Sunday, September 11, 2011

Support File Sharing

Tired of the entertainment industry treating you like a criminal for wanting to share music and movies online? The entertainment industry has threatened innovation in P2P systems and many other tools that help you get more from your media. And it could get even worse - the industry is pushing Governments all over the World to ratchet up civil and criminal sanctions for file sharing and to restrict innovation.

And there’s no end in sight; new lawsuits are filed monthly, and now they are supplemented by a flood of "pre-litigation" settlement letters designed to extract settlements without any need to enter a courtroom. 

The music industry initially responded to P2P file sharing as it has often responded to disruptive innovations in the past: it sent its lawyers after the innovators, hoping to smother the technology in its infancy. Beginning with the December 1999 lawsuit against Napster, the recording industry has sued major P2P technology companies one after the other: AudioGalaxy, Morpheus, Kazaa, LimeWire and Pirate Bay. In short, suing the technology has never worked.

Every time you download something for nothing a record company boss has to adjust his lifestyle; especially in these trying times where it has become increasingly difficult for music industry executives to maintain a truly opulent lifestyle. RIAA and MPIAA offices are piled high with cheap bottles of glue and bags of chips. In fact, word was out last week that a record company executive had to cook for himself; at least he had someone to do the dishes.

People talk about it being a crime– at least technically; but taking money from the pocket of someone like Simon Cowell is about as close to a victimless crime as it’s possible to get, surely?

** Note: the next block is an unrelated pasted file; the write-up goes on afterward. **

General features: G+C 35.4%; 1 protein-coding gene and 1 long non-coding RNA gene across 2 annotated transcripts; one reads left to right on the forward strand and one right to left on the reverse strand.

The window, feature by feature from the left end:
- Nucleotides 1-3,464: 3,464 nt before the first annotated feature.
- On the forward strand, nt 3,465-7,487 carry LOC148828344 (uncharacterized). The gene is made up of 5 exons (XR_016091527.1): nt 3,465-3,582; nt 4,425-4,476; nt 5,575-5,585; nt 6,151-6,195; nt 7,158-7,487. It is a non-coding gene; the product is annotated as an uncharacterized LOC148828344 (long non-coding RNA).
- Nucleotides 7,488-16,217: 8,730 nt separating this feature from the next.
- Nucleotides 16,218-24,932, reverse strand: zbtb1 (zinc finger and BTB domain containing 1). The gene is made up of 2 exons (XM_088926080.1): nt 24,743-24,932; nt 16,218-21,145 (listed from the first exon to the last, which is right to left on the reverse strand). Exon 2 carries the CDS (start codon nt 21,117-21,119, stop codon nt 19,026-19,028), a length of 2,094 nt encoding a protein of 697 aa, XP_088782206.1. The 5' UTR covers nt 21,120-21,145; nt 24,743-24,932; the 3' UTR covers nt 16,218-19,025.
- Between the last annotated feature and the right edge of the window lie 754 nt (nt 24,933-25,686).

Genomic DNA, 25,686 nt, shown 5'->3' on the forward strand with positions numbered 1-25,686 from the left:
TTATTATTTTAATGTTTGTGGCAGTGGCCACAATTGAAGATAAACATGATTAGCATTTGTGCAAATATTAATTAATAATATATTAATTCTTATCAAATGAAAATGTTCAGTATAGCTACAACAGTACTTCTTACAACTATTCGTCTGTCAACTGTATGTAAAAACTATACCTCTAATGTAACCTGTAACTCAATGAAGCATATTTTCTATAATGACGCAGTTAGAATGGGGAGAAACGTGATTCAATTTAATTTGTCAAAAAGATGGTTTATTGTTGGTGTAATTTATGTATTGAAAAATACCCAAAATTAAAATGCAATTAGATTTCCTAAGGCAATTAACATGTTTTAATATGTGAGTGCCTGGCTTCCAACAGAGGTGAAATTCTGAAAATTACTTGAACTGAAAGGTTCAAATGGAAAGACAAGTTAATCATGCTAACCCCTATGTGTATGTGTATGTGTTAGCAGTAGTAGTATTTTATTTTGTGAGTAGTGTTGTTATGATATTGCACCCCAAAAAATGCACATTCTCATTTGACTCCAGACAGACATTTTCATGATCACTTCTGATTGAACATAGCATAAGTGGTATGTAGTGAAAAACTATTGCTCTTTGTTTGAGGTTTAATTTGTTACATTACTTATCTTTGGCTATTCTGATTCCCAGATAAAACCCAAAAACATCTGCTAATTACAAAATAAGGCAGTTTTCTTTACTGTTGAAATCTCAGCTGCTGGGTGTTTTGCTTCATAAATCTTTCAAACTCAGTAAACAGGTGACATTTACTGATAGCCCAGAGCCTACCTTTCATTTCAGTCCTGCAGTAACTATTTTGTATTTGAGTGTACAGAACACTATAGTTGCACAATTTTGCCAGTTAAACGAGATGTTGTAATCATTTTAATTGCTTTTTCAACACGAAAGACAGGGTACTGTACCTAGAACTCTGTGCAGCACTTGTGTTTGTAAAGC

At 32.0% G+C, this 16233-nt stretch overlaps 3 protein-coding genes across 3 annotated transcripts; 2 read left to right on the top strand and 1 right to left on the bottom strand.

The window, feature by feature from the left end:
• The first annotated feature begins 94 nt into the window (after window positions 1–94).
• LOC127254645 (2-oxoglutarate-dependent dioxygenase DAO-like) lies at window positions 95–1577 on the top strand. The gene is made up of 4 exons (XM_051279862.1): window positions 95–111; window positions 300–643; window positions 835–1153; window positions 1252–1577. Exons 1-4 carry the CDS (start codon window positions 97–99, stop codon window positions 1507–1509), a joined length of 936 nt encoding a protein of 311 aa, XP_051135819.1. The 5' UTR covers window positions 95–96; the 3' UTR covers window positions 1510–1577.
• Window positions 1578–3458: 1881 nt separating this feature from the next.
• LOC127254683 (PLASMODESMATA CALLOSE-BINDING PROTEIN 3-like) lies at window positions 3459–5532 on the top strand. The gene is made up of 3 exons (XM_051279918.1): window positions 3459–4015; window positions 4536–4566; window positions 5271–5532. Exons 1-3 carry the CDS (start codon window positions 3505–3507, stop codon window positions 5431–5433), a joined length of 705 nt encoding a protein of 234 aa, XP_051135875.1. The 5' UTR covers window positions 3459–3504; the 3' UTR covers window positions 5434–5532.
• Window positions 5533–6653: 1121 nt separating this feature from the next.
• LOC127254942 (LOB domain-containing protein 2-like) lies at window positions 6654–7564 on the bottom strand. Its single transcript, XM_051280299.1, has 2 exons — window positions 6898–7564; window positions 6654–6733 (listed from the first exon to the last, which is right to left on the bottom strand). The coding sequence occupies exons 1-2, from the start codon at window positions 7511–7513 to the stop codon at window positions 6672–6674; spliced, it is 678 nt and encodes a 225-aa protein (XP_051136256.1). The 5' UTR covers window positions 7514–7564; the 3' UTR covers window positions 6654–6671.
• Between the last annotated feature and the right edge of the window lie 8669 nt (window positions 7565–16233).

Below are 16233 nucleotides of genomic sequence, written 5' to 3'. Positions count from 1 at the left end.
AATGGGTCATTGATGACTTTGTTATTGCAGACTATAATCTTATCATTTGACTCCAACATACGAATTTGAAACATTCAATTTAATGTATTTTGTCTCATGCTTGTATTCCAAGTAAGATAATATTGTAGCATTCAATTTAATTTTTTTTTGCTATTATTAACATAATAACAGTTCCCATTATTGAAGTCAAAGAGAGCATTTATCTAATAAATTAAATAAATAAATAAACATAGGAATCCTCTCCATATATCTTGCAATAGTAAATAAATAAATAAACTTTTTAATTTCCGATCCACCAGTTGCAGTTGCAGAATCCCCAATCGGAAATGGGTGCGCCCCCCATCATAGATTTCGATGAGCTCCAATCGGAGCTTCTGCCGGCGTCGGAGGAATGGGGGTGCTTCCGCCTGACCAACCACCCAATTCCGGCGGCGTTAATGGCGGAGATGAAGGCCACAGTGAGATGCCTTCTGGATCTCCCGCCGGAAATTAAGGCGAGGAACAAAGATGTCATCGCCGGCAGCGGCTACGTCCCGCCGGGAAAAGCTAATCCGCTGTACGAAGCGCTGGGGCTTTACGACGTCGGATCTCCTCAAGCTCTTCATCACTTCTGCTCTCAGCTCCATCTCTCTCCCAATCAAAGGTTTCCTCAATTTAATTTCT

How can I, in good conscience, pay money for some music when I know that some of that money might ultimately end up supporting someone like 50 cent or Fergie? It’s a risk I’m simply not prepared to take.

Given the choice between paying for something, or getting the same thing completely free, is not much of a choice at all. Is it? If you have a situation where 90% of your population is doing something that is deemed illegal, then it’s not really a very good law.

I'm never going to pay for music downloads; therefore they have lost nothing from me. What they gain though is my love for certain artists I’d never otherwise listen to if I had to pay for it.

Why stop with music? Everything from movies, PC games, books, software programs, TV series are applicable for file sharing.

What next? Ban Wikipedia for informing the world?

I’ll end the article with these quotes:
"Music is everybody's possession. It's only publishers who think that people own it."
-John Lennon

“Since the dawn of time, human beings have felt the need to share – from food to art. Sharing is part of the human condition. A person who does not share is not only selfish, but bitter and alone.”
-Paulo Coelho, Brazilian novelist.

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